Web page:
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From AVX to BlueRiver® AVP: Pro AV ASIC Interoperability

05 January 2021 / by Gareth Heywood

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It’s been almost a year since the official launch of Semtech’s ASIC platform for Pro AV extension, routing and distribution. Two dedicated platforms were launched: AVX for point-to-point AV extension applications over copper category cable and optical fiber, and the BlueRiver® AVP series of devices for AV-over-IP and Software Defined Video Over Ethernet (SDVoE™) network-based applications. And what a year it has been! Despite the COVID-19 pandemic, customer uptake and product developments have certainly exceeded expectations, and 2021 will see the launch of an exciting range of Pro AV products powered by the new AVX and BlueRiver AVP ASICs.

However, whichever platform our customers have chosen to adopt, there is one key, unique feature that everyone can benefit from: interoperability between AVX and AVP! That’s right, an AVX-based product will work with any AVP-based product. Not only is the physical interface and protocol compatible between the two product families, but they both can be configured and controlled using the SDVoE Application Programming Interface, or API. The SDVoE API standard interface manages switching, configuration and processing with single system-level control for any number of interoperable ASIC-based endpoints. I’ll talk more about the benefits of a common API later, but first, let’s look at physical connectivity.

 

Physical Layer Interoperability

What do we mean by interoperability? Both AVX and AVP use standard 10 Gigabit (10G) Ethernet connectivity and IP protocol to extend HDMI video up to 4K, multichannel digital audio and control interfaces, such as USB and RS-232, over 100m of copper category cabling, or many hundreds of meters over optical fiber. The key difference is that AVX devices provide point-to-point 10G connectivity, while AVP powered products permit flexible IP networking capability using standard 10G Ethernet switches. As shown in the following diagram, it’s possible to connect any AVX endpoint directly to any AVP endpoint and AV traffic will flow from end to end, fully plug-and-play. And with transceiver-enabled endpoints, HDMI traffic will flow in both directions simultaneously, without limitation.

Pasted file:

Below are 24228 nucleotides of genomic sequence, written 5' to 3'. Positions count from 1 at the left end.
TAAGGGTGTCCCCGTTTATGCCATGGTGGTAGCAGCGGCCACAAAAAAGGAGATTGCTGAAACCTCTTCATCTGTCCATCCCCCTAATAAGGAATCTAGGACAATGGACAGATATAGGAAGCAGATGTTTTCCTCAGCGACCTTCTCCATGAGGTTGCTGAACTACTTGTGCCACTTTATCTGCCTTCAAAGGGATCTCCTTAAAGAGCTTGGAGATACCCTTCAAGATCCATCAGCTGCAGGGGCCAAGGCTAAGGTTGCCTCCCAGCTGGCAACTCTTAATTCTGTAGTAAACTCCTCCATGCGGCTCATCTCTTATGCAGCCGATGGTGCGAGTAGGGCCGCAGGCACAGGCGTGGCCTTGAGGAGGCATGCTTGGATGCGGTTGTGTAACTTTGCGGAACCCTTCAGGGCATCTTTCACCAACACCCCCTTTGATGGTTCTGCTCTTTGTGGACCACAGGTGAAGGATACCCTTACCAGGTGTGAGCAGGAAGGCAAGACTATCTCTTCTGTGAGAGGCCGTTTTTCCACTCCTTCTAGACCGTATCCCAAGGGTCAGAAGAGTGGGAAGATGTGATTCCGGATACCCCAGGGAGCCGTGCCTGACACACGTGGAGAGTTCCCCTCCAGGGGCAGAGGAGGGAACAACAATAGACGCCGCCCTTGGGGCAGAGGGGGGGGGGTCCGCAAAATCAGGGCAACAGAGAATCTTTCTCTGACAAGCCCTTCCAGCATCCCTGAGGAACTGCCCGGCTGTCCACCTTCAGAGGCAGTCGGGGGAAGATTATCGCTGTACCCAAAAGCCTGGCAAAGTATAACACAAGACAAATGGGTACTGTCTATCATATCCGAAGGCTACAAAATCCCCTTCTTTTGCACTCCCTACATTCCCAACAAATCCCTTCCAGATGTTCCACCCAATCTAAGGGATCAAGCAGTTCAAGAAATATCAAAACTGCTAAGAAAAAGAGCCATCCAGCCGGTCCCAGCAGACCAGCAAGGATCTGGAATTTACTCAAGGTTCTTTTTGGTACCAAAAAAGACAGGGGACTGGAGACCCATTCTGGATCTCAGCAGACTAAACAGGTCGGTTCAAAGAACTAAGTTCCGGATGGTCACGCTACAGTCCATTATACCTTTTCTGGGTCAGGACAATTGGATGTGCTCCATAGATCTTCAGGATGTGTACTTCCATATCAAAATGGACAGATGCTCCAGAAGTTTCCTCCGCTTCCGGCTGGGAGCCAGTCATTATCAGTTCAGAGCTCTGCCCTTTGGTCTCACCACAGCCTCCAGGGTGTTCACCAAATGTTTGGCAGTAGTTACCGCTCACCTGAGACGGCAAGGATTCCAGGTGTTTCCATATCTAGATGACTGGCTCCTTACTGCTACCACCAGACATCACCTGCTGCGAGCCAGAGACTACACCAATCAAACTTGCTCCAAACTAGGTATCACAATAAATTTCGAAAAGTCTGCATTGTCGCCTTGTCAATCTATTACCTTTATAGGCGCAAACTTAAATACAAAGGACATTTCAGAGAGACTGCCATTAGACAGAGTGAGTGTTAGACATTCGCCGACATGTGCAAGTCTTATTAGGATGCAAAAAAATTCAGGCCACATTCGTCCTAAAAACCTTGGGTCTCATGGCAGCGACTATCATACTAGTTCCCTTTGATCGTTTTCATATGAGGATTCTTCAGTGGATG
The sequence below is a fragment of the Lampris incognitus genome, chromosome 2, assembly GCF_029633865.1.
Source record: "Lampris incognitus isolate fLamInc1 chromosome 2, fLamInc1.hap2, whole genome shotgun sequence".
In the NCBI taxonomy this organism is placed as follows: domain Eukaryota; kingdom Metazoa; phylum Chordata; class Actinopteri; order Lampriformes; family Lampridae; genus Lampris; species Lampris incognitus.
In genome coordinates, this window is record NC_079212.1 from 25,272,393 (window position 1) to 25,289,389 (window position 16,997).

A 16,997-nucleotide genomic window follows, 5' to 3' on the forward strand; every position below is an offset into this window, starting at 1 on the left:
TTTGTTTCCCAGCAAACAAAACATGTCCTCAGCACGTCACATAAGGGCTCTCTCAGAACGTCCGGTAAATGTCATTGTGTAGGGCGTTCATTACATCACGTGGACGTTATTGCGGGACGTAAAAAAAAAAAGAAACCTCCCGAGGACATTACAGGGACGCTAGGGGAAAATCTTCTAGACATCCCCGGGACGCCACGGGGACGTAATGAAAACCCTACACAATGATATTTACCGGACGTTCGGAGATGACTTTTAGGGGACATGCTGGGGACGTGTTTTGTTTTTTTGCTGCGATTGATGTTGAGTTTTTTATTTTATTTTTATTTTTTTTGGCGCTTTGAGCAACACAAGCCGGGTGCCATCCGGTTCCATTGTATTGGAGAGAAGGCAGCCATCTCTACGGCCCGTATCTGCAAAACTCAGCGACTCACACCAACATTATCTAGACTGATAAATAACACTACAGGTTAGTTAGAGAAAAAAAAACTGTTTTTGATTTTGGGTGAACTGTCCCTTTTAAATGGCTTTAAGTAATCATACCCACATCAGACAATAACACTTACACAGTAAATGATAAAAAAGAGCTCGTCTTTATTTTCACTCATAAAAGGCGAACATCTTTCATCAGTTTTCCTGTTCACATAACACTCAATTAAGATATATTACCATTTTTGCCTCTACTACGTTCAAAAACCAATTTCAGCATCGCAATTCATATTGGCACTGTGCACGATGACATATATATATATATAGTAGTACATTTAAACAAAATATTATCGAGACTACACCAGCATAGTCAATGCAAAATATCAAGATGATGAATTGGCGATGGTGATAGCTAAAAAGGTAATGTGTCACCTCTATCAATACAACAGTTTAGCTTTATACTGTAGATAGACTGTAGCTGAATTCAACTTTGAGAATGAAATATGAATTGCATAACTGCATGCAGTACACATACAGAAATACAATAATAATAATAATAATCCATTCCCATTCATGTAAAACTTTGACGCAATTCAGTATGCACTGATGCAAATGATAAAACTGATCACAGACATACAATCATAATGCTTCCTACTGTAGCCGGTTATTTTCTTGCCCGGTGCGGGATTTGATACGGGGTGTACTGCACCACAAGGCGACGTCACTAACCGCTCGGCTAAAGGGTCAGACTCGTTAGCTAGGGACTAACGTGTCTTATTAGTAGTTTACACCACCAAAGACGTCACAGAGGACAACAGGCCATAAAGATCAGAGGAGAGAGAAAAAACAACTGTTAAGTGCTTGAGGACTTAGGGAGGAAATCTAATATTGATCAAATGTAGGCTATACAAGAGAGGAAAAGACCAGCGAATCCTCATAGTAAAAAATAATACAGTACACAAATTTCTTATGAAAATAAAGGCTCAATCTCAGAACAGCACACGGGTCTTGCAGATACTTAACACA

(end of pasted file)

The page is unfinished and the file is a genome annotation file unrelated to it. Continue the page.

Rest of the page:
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Point-to-point AV Extension with AVX & AVP Transceivers © Semtech Corporation

As more and more of our customers provide native SDVoE connectivity on their products, interoperability with AVX ensures that this interface can be used even when simple, single source point-to-point connectivity is all that is required. For example, the same cable infrastructure can be used for an SDVoE-enabled ceiling mounted projector, whether it is used standalone with a local AVX extended source, or connected to a network for SDVoE AV-over-IP connectivity.

Customers using AVX today who may not be ready to make the move to IP-based AV distribution can benefit from knowing that this compatibility gives them a path to AV-over-IP as the Pro AV industry marches steadfastly in this direction. With Semtech’s AVX and AVP devices also providing full footprint compatibility, today’s investments in point-to-point, matrix style switch products are fully offset by the opportunity to migrate to future, fully networked solutions, simply by replacing devices in existing hardware. One design for AVX today and AVP tomorrow!

A Hybrid Approach

Some installations may require a hybrid approach to AV distribution, where the core is based around IP networking, while in-room AV extension need only be point-to-point. Installers can use a mix of AVX and AVP, where AVP-based endpoints talking to AVX can be re-purposed for future expansion to fully networked capability at a later date. The following diagram illustrates this hybrid approach.

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Hybrid AVX/AVP Installation Example © Semtech Corporation

Common Control API for both AVX and AVP